Cardiac disease associated with congestive heart failure was found to be the most common cause (22 of 76) of pericardial effusion in patients referred for echocardiography. Parameters of left heart function were markedly abnormal in these patients with congestive heart failure and pericardial effusion, but were not significantly different from a group of patients with congestive heart failure without pericardial effusion. Clinical findings consistent with cardiac decompensation also failed to discern between these two groups. Nonetheless, patients with congestive heart failure with pericardial effusion had significantly larger right ventricular internal dimensions than those without effusion. Patients with pericardial effusion related to congestive heart failure (P < .01), heart disease without congestive heart failure (P < 0.001) and those patients with post recent myocardial infarction (P < 0.05) had significantly larger right ventricular internal dimensions in diastole than normal subjects. Patients with pericardial effusions related to recent open heart surgery, idiopathic pericarditis or of miscellaneous causes had normal right ventricular internal dimensions. It is likely that right ventricular dilatation indicates abnormal volume/pressure relationships of the right heart and that this abnormality, through alterations in venous and lymphatic drainage, underlies the accumulation of pericardial effusion in these patients with heart disease with or without congestive heart failure.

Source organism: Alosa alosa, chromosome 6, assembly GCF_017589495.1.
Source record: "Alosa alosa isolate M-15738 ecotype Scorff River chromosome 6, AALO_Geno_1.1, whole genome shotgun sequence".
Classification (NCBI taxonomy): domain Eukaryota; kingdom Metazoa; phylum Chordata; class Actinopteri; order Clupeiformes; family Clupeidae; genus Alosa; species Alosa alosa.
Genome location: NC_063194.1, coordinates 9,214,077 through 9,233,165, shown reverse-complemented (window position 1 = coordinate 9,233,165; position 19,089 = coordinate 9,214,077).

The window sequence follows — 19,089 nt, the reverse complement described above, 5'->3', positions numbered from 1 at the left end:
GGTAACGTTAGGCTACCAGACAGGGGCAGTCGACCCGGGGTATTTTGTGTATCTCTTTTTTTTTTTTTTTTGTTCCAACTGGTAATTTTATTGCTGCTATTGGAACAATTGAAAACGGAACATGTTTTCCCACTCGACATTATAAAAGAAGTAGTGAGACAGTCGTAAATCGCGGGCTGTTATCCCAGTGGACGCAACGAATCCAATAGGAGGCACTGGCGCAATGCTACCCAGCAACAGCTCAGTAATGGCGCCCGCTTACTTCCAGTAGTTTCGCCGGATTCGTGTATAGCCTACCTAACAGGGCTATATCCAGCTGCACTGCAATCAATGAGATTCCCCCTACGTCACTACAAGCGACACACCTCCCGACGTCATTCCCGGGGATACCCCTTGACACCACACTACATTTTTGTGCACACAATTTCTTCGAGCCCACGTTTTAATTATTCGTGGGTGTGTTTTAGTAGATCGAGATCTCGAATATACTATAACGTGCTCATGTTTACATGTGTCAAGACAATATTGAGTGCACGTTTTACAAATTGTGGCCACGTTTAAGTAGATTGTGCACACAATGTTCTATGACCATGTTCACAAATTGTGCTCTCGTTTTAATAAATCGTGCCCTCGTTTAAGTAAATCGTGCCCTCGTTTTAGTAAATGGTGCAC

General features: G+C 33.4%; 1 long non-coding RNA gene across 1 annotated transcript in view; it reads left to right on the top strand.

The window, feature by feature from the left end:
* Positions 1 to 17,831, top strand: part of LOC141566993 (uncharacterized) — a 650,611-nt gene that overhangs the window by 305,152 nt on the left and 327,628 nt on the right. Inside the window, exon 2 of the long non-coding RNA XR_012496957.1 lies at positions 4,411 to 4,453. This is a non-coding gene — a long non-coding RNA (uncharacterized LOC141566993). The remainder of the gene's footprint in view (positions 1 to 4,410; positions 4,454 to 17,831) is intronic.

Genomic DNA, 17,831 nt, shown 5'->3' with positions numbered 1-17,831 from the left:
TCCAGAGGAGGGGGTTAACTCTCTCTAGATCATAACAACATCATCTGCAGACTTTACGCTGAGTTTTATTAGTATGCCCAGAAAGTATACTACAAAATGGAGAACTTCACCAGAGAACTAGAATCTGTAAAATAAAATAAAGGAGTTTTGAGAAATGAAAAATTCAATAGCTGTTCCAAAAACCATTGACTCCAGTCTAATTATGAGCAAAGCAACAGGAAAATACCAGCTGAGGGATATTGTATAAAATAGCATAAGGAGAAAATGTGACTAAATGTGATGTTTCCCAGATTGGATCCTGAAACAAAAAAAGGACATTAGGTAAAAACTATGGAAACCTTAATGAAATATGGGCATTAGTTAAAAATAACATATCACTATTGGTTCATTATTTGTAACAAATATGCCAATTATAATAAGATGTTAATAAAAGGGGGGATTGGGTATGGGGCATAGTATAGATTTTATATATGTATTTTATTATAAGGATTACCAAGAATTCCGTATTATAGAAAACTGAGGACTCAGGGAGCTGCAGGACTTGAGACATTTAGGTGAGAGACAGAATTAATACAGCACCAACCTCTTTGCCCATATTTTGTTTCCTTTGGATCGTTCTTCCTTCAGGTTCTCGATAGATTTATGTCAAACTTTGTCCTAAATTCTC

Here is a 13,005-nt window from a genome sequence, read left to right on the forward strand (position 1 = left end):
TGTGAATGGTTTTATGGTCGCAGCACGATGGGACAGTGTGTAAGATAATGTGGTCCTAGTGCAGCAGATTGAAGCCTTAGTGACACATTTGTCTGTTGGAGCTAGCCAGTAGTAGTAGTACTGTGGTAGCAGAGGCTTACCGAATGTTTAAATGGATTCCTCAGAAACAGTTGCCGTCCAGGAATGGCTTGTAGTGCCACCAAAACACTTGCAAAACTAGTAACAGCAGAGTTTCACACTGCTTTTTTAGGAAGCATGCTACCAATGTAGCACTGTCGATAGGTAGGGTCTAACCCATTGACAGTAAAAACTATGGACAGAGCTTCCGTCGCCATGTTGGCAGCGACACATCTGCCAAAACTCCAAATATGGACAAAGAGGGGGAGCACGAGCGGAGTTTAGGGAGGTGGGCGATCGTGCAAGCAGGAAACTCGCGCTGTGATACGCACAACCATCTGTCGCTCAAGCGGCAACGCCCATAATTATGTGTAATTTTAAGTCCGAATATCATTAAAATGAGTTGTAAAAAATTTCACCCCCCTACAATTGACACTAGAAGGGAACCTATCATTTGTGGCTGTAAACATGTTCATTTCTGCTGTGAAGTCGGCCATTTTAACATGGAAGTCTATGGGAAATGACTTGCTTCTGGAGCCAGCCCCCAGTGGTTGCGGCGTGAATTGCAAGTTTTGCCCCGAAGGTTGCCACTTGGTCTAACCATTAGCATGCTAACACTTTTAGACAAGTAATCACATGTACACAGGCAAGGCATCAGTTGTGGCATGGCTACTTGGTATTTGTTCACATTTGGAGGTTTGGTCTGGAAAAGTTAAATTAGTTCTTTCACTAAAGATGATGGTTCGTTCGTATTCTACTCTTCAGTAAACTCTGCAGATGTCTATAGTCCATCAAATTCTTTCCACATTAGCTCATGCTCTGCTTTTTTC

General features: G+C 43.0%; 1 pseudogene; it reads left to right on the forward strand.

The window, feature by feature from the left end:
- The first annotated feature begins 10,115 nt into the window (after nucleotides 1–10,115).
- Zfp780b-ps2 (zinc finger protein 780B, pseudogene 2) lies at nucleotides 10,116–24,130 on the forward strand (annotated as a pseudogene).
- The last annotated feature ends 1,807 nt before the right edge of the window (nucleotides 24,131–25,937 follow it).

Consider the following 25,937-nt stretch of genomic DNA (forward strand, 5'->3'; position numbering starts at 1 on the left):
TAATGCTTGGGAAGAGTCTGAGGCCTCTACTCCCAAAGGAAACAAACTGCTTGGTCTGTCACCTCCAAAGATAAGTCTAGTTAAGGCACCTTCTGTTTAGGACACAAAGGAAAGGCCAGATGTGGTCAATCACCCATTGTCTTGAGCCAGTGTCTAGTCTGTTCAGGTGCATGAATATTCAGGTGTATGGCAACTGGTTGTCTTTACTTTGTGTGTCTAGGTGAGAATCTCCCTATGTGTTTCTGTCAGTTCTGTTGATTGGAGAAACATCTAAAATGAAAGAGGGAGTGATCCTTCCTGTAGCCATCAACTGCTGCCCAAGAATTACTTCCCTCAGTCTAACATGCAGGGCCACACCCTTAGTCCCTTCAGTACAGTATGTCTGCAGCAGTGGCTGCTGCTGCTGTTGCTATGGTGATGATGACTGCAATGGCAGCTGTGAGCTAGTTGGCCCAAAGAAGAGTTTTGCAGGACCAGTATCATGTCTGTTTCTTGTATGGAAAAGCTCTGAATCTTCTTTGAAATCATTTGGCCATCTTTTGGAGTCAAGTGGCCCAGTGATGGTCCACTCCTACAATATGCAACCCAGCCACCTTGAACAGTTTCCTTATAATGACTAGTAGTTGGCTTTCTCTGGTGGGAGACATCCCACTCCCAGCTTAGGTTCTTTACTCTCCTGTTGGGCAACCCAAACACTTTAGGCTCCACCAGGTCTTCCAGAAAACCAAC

ASJC Scopus subject areas
- Pulmonary and Respiratory Medicine
- Critical Care and Intensive Care Medicine
- Cardiology and Cardiovascular Medicine